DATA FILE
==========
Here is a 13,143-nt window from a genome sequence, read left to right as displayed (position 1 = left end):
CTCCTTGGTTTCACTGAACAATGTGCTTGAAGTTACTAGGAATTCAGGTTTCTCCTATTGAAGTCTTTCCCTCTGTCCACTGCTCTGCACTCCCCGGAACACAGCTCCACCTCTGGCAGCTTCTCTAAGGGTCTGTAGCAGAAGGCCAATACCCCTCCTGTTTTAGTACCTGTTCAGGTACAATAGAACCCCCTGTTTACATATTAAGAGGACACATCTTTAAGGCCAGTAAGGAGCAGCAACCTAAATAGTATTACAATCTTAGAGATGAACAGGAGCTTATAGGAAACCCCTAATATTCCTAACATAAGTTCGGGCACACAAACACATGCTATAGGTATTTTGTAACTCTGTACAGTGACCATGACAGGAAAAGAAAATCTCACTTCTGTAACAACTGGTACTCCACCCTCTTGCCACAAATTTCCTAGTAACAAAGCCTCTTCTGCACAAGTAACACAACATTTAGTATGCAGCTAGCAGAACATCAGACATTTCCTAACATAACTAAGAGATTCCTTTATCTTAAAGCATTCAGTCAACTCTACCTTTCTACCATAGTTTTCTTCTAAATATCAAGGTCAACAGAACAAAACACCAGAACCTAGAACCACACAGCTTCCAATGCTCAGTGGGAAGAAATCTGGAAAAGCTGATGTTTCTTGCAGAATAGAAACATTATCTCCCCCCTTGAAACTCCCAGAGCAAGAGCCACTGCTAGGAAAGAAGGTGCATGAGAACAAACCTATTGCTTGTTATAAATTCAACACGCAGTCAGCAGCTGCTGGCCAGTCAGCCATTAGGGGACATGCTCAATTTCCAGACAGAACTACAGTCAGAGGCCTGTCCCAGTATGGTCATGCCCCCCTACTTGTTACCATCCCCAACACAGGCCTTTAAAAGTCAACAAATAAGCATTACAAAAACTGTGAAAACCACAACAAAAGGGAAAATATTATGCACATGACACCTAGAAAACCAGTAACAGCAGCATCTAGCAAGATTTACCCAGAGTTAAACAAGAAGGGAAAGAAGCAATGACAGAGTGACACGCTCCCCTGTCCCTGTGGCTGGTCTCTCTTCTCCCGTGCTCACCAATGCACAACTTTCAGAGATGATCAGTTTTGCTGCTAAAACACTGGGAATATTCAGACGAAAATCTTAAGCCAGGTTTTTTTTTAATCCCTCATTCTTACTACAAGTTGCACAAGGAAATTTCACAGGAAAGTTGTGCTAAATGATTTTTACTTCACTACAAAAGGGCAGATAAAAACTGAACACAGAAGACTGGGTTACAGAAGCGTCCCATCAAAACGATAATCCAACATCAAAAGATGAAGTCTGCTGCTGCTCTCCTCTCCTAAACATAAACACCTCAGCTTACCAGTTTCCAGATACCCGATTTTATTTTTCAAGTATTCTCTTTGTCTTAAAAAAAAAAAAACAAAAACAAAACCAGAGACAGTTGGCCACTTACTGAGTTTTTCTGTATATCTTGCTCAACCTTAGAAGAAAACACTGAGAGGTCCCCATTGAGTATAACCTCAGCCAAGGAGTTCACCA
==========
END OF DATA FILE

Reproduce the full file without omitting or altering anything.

Here is a 13,143-nt window from a genome sequence, read left to right as displayed (position 1 = left end):
CTCCTTGGTTTCACTGAACAATGTGCTTGAAGTTACTAGGAATTCAGGTTTCTCCTATTGAAGTCTTTCCCTCTGTCCACTGCTCTGCACTCCCCGGAACACAGCTCCACCTCTGGCAGCTTCTCTAAGGGTCTGTAGCAGAAGGCCAATACCCCTCCTGTTTTAGTACCTGTTCAGGTACAATAGAACCCCCTGTTTACATATTAAGAGGACACATCTTTAAGGCCAGTAAGGAGCAGCAACCTAAATAGTATTACAATCTTAGAGATGAACAGGAGCTTATAGGAAACCCCTAATATTCCTAACATAAGTTCGGGCACACAAACACATGCTATAGGTATTTTGTAACTCTGTACAGTGACCATGACAGGAAAAGAAAATCTCACTTCTGTAACAACTGGTACTCCACCCTCTTGCCACAAATTTCCTAGTAACAAAGCCTCTTCTGCACAAGTAACACAACATTTAGTATGCAGCTAGCAGAACATCAGACATTTCCTAACATAACTAAGAGATTCCTTTATCTTAAAGCATTCAGTCAACTCTACCTTTCTACCATAGTTTTCTTCTAAATATCAAGGTCAACAGAACAAAACACCAGAACCTAGAACCACACAGCTTCCAATGCTCAGTGGGAAGAAATCTGGAAAAGCTGATGTTTCTTGCAGAATAGAAACATTATCTCCCCCCTTGAAACTCCCAGAGCAAGAGCCACTGCTAGGAAAGAAGGTGCATGAGAACAAACCTATTGCTTGTTATAAATTCAACACGCAGTCAGCAGCTGCTGGCCAGTCAGCCATTAGGGGACATGCTCAATTTCCAGACAGAACTACAGTCAGAGGCCTGTCCCAGTATGGTCATGCCCCCCTACTTGTTACCATCCCCAACACAGGCCTTTAAAAGTCAACAAATAAGCATTACAAAAACTGTGAAAACCACAACAAAAGGGAAAATATTATGCACATGACACCTAGAAAACCAGTAACAGCAGCATCTAGCAAGATTTACCCAGAGTTAAACAAGAAGGGAAAGAAGCAATGACAGAGTGACACGCTCCCCTGTCCCTGTGGCTGGTCTCTCTTCTCCCGTGCTCACCAATGCACAACTTTCAGAGATGATCAGTTTTGCTGCTAAAACACTGGGAATATTCAGACGAAAATCTTAAGCCAGGTTTTTTTTTAATCCCTCATTCTTACTACAAGTTGCACAAGGAAATTTCACAGGAAAGTTGTGCTAAATGATTTTTACTTCACTACAAAAGGGCAGATAAAAACTGAACACAGAAGACTGGGTTACAGAAGCGTCCCATCAAAACGATAATCCAACATCAAAAGATGAAGTCTGCTGCTGCTCTCCTCTCCTAAACATAAACACCTCAGCTTACCAGTTTCCAGATACCCGATTTTATTTTTCAAGTATTCTCTTTGTCTTAAAAAAAAAAAAACAAAAACAAAACCAGAGACAGTTGGCCACTTACTGAGTTTTTCTGTATATCTTGCTCAACCTTAGAAGAAAACACTGAGAGGTCCCCATTGAGTATAACCTCAGCCAAGGAGTTCACCA